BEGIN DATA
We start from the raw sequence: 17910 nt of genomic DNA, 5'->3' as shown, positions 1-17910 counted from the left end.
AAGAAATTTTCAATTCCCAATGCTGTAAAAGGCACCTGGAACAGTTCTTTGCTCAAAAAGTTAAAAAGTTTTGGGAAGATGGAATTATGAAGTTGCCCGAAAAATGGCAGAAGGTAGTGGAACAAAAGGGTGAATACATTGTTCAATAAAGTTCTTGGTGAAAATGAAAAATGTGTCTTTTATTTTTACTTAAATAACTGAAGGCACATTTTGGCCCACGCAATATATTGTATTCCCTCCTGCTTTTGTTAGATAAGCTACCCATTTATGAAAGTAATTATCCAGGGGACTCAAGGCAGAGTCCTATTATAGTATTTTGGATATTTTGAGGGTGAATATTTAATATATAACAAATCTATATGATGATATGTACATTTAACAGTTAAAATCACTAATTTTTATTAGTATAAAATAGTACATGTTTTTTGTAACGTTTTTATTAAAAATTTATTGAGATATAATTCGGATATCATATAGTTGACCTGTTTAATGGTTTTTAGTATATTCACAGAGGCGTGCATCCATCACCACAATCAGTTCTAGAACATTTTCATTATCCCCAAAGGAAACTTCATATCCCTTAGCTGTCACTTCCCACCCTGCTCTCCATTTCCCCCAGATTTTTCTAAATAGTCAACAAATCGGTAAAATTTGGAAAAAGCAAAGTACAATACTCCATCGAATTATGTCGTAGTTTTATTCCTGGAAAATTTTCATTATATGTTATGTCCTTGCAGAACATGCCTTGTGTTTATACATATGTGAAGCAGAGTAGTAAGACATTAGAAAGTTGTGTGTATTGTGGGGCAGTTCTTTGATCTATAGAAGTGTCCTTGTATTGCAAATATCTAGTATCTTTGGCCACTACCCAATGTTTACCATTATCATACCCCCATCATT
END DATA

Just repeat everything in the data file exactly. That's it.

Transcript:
We start from the raw sequence: 17910 nt of genomic DNA, 5'->3' as shown, positions 1-17910 counted from the left end.
AAGAAATTTTCAATTCCCAATGCTGTAAAAGGCACCTGGAACAGTTCTTTGCTCAAAAAGTTAAAAAGTTTTGGGAAGATGGAATTATGAAGTTGCCCGAAAAATGGCAGAAGGTAGTGGAACAAAAGGGTGAATACATTGTTCAATAAAGTTCTTGGTGAAAATGAAAAATGTGTCTTTTATTTTTACTTAAATAACTGAAGGCACATTTTGGCCCACGCAATATATTGTATTCCCTCCTGCTTTTGTTAGATAAGCTACCCATTTATGAAAGTAATTATCCAGGGGACTCAAGGCAGAGTCCTATTATAGTATTTTGGATATTTTGAGGGTGAATATTTAATATATAACAAATCTATATGATGATATGTACATTTAACAGTTAAAATCACTAATTTTTATTAGTATAAAATAGTACATGTTTTTTGTAACGTTTTTATTAAAAATTTATTGAGATATAATTCGGATATCATATAGTTGACCTGTTTAATGGTTTTTAGTATATTCACAGAGGCGTGCATCCATCACCACAATCAGTTCTAGAACATTTTCATTATCCCCAAAGGAAACTTCATATCCCTTAGCTGTCACTTCCCACCCTGCTCTCCATTTCCCCCAGATTTTTCTAAATAGTCAACAAATCGGTAAAATTTGGAAAAAGCAAAGTACAATACTCCATCGAATTATGTCGTAGTTTTATTCCTGGAAAATTTTCATTATATGTTATGTCCTTGCAGAACATGCCTTGTGTTTATACATATGTGAAGCAGAGTAGTAAGACATTAGAAAGTTGTGTGTATTGTGGGGCAGTTCTTTGATCTATAGAAGTGTCCTTGTATTGCAAATATCTAGTATCTTTGGCCACTACCCAATGTTTACCATTATCATACCCCCATCATT